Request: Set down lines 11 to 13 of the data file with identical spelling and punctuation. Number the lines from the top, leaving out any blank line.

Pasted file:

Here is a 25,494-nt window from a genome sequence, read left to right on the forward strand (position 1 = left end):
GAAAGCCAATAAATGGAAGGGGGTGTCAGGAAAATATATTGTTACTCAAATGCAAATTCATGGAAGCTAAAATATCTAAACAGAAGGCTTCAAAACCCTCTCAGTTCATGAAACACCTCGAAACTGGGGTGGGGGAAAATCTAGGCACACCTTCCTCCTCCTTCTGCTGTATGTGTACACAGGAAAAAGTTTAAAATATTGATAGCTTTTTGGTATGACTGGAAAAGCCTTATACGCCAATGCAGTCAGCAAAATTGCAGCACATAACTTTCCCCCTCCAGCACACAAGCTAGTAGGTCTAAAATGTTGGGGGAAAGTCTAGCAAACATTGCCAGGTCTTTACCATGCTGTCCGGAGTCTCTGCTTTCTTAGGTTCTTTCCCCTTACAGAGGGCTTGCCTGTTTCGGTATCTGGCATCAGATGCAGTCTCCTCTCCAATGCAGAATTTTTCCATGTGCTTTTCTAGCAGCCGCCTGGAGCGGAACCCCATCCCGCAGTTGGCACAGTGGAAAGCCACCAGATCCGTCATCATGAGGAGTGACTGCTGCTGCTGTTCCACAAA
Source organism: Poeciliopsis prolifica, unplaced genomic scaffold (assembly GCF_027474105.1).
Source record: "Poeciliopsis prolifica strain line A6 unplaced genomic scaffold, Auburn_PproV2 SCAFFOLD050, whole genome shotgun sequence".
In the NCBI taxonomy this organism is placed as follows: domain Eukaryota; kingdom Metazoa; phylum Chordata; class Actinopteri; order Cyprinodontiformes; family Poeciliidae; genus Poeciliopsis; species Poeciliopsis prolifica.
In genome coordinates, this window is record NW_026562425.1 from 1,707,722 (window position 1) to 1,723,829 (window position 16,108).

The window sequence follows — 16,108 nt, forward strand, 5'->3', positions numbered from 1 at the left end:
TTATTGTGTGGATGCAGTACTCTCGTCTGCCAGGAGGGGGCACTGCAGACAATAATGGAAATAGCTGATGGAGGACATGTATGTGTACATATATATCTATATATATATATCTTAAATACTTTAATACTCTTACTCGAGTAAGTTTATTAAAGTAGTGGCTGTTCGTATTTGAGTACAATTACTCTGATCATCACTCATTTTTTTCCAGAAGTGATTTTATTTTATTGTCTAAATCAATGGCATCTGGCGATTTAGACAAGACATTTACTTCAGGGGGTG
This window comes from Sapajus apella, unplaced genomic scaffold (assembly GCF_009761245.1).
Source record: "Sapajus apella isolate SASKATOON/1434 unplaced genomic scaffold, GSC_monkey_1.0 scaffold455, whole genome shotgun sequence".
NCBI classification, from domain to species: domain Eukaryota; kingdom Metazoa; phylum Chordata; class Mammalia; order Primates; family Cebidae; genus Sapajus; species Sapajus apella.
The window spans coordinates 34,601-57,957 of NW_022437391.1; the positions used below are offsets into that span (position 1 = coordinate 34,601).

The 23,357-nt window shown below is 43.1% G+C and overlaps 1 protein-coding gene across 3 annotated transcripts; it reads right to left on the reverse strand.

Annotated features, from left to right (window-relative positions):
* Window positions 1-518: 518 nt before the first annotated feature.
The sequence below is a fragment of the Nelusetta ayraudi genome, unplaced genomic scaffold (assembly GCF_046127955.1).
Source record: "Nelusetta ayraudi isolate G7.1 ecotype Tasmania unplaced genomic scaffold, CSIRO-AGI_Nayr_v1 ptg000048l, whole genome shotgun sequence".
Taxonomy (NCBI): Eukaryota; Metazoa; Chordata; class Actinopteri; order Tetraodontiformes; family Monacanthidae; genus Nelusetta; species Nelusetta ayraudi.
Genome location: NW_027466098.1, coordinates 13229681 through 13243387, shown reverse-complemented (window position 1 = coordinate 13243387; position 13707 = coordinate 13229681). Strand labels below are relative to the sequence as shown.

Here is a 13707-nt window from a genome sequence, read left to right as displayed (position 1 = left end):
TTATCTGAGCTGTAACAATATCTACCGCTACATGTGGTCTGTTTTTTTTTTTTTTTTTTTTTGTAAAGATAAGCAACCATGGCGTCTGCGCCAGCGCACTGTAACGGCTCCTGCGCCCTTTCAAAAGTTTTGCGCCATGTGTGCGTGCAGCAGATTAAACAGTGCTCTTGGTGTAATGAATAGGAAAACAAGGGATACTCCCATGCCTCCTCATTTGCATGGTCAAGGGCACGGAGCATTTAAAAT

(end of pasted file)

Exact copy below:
NCBI classification, from domain to species: domain Eukaryota; kingdom Metazoa; phylum Chordata; class Mammalia; order Primates; family Cebidae; genus Sapajus; species Sapajus apella.
The window spans coordinates 34,601-57,957 of NW_022437391.1; the positions used below are offsets into that span (position 1 = coordinate 34,601).

The 23,357-nt window shown below is 43.1% G+C and overlaps 1 protein-coding gene across 3 annotated transcripts; it reads right to left on the reverse strand.